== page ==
Chicago takes legal action against DoorDash and Grubhub for unfair business practises.

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Unaffiliated advertising and hidden costs are served up by lawsuit claims services.

Many diners have turned to delivery services like DoorDash and Grubhub to help them deal with everything from hectic schedules to worldwide pandemics. While these companies provide a much-needed service to the public, the city of Chicago’s Business Affairs and Consumer Protection (BACP) office has filed charges against them for violations such as deceptive advertising, call routeing, and charging misleading customer fees.

Chicago Mayor Lori Lightfoot, along with Chicago’s BACP and Consumer Counsel offices, filed two lawsuits against DoorDash and Grubhub on Friday. The lawsuits cite multiple deceptive advertising and charging practices resulting in both real and potential damage to the reputations of unaffiliated restaurants as well as deceptive charging practices designed to hide various fees and charges to both restaurants and consumers.

While the suit was recently filed, the claims of each suit are not new territory for either party; DoorDash and Grubhub have previously made headlines due to their known business practices. Grubhub regularly generates a unique phone number for each restaurant advertised as part of the service. When this number is used to place an order, the service then includes a phone order fee based on a percentage average orders, call length, etc. In 2019 DoorDash gained unwanted attention as multiple sources revealed the company’s tipping policy was actually designed to benefit the company rather than the actual delivery driver. DoorDash later changed the policy following backlash from their customer base.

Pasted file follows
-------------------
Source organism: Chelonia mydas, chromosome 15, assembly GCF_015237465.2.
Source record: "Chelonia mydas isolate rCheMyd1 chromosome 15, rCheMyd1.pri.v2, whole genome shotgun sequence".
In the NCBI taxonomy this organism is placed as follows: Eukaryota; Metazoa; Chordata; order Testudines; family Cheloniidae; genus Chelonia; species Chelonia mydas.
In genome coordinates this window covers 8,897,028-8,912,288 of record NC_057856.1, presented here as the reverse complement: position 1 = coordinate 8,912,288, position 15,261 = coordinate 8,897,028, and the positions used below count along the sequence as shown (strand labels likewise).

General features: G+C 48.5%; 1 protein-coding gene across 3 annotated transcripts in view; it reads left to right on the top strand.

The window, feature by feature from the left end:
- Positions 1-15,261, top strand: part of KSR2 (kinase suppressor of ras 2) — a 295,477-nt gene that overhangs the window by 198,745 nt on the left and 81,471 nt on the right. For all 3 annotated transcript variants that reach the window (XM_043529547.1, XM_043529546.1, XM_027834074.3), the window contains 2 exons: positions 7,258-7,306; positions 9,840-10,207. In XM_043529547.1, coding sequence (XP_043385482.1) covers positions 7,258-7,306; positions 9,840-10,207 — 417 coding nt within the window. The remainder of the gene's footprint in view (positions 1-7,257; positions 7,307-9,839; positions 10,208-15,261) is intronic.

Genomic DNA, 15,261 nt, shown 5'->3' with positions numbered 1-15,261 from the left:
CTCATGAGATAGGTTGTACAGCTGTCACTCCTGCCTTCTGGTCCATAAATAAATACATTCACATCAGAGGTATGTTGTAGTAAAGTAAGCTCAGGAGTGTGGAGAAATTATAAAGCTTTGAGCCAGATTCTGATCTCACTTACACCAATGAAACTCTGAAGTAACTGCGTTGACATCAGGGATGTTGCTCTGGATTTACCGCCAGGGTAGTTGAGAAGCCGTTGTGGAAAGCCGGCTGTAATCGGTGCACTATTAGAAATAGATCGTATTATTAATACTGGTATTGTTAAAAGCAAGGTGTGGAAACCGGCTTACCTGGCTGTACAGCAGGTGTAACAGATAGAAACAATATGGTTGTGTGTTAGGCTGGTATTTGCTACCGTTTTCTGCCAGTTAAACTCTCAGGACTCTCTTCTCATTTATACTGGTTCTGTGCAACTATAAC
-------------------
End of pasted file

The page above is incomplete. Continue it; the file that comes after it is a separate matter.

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Takeout delivery services have made various restaurant items available to consumers who were previously unable to access them owing to issues ranging from consumer health to logistics to seating availability. These services offer users a web-based interface for browsing menus, finding contact information, and placing orders for menu items that are not generally available for delivery. Deliveries are picked up and delivered by drivers from the service rather than the restaurant in exchange for the meal cost, any fees charged, any gratuities included, and so on.

Like many other cities, the 2020 pandemic lockdown forced roughly half of Chicago’s 7,500 restaurants to shut their doors temporarily or, in some cases, permanently. These closures coincide with a nation-wide surge in meal delivery service orders, increasing from more than 250 million in 2019 to over 800 million in 2020. The recent suits filed against DoorDash and Grubhub echo longstanding issues associated with these services and intend to promote fair advertising, honest business practices, and more transparent charges and fees to consumers.

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